To slow global warming scientists have tried schemes both simple and bizarre to bottle up cow burps.
In 2016, in an effort to control methane emissions, California passed a law to regulate cow farts. The move produced snickers in some quarters, but cattle farmers weren’t laughing. One industry spokesman raised the possibility that regulating flatulence could murder cows. “By nature’s design, [cows] pass lots of gas,” he protested. “Quite frankly, we want them to pass gas so they don’t explode.”
It sounded alarming—exploding cows! But the state had sound reasons for regulating cattle digestion. And while cows can indeed explode (sort of), it turns out the gases involved in such ruptures have nothing to do with methane.
A cow’s rumen—the first of its four stomachs—is designed to digest grasses. Unfortunately cows also love to graze on legumes, such as clover and alfalfa, which ferment during digestion and produce excess carbon dioxide. Cows normally belch this CO2 out, but sometimes it builds up too quickly to eliminate, especially if undigested food blocks the exit. Even worse, certain proteins in legumes can react with chemicals in the rumen to produce a thick foam that traps the gas, causing the rumen to swell. It’s already a large organ—it can hold 50 gallons of cud—but in this case it balloons to truly gargantuan sizes, a condition called cattle bloat.
Swallowing mineral oil or detergents can break down the foam, but if that remedy fails, the animals suffer. In extreme cases the pain gets so acute they’ll start kicking their own bellies in desperation. Eventually the pressure buildup kills them by crushing their lungs or heart—or by bursting their rumens. As a last-ditch effort to save their livestock, farmers sometimes have to stab the cows’ bloated flanks with a knife or nail to let the fetid gas whoosh out.
So, yes, cows can “explode” if they eat the wrong foods. But the California measure was targeting methane, which cows produce no matter what they eat.
Methane is a potent greenhouse gas—molecule for molecule it traps 25 times more heat than CO2—and the state wants to slash methane emissions 40% by 2030. Cows were an obvious target because they belch and fart prodigious amounts, up to 600 liters every day. (Mostly belch: burps account for 95% of their methane emissions.) Multiply that by 1.5 billion, the rough number of cattle on Earth, and you can see the scope of the problem.
As for how to cut cow emissions—well, that’s the tricky part. Scientists in Argentina have fitted cows with special backpacks to vacuum up methane at the source. (It looks exactly as silly as it sounds.) More realistically, scientists have turned to food chemistry. Oregano contains a compound called carvacrol that selectively kills methanogens, the microbes that generate methane inside cow guts. Adding oregano to cow feed could reduce the amount of methane cows release. Similarly, seaweed contains a compound called bromoform (CHBr3) that reacts with vitamin B12 inside methanogens and disrupts key enzymes. In one study feed that contained just 2% seaweed reduced methane emissions by 70%.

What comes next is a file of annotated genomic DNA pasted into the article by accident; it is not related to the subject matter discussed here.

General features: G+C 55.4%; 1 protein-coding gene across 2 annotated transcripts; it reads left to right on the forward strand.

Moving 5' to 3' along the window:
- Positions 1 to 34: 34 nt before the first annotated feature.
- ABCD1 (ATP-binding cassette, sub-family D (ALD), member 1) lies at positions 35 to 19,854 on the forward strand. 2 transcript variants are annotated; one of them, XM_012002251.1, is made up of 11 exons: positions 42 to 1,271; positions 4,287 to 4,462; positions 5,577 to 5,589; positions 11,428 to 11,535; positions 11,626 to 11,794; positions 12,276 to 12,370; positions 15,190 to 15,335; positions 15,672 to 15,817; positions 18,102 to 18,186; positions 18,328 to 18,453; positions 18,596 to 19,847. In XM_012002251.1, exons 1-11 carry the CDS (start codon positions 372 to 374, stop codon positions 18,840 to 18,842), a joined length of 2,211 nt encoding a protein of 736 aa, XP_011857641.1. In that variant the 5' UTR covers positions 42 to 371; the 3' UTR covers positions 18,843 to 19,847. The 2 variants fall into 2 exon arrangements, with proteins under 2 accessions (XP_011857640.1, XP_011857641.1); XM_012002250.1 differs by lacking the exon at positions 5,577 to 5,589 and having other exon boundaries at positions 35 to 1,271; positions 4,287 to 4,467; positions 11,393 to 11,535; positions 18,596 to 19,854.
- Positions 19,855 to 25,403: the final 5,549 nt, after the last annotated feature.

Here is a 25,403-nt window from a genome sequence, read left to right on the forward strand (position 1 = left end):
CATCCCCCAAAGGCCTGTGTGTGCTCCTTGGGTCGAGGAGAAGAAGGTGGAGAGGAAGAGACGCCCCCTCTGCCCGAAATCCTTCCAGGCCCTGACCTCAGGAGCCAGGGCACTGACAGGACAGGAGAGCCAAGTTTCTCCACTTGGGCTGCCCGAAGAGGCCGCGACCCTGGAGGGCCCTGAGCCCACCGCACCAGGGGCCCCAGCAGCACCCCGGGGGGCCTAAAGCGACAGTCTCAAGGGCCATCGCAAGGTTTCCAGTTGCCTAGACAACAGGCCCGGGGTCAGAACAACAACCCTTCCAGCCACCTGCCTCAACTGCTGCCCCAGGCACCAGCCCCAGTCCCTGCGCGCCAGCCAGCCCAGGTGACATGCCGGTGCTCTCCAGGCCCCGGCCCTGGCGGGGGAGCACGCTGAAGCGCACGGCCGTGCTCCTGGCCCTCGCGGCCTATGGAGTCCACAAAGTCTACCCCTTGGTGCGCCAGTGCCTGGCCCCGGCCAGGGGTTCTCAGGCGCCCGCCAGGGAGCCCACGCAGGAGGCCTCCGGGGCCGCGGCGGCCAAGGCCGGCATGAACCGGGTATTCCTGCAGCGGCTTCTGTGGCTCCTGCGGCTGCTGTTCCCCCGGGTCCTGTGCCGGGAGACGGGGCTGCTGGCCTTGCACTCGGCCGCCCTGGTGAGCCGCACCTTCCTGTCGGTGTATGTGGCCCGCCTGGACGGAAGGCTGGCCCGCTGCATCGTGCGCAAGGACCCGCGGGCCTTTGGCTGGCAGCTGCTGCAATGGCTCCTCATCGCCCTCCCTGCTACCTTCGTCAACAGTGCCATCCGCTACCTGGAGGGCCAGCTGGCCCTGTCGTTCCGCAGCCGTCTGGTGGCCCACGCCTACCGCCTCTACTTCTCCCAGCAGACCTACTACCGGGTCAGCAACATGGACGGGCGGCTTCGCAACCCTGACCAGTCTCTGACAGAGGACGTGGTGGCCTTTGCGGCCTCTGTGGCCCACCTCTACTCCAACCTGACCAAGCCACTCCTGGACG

Unfortunately, feed solutions are only temporary since methanogen populations can bounce right back if you don’t keep supplementing the food. More permanent solutions might include giving cows methanogen vaccines or transplanting into their guts genetically engineered microbes that produce less methane. Regardless, farmers have pragmatic reasons to embrace such schemes. In producing methane, the microbes siphon off roughly 7% of the energy in feed. Eliminate the methanogens, and the cows can use that energy to add bulk or make more milk. Everyone wins.
Or farmers could embrace something truly radical. Chemists in England have recently developed a cheap, one-step process that uses plasmas to convert CO2 and methane into liquid chemicals, such as methanol, ethanol, and acetic acid. Plasmas are a special state of matter where electrons come unmoored from their home molecules and roam about freely. (Plasmas normally form only at high temperatures, but these chemists employed so-called nonthermal plasmas, which form at room temperature.) In interacting with the methane and CO2, these free electrons radicalize the gases and kick off various chemical reactions that normally require far more energy to occur.
This process would not only provide useful chemicals; it could also—as part of a larger carbon-capture scheme—help strip CO2 and methane out of the air, gobbling up tons and tons of these greenhouse gases. So in conflating CO2 and methane perhaps the peeved California ranchers were more right than they realized. These gut gases are distinct, but together they might just hold the key to solving a much bigger problem than some supposedly exploding cows.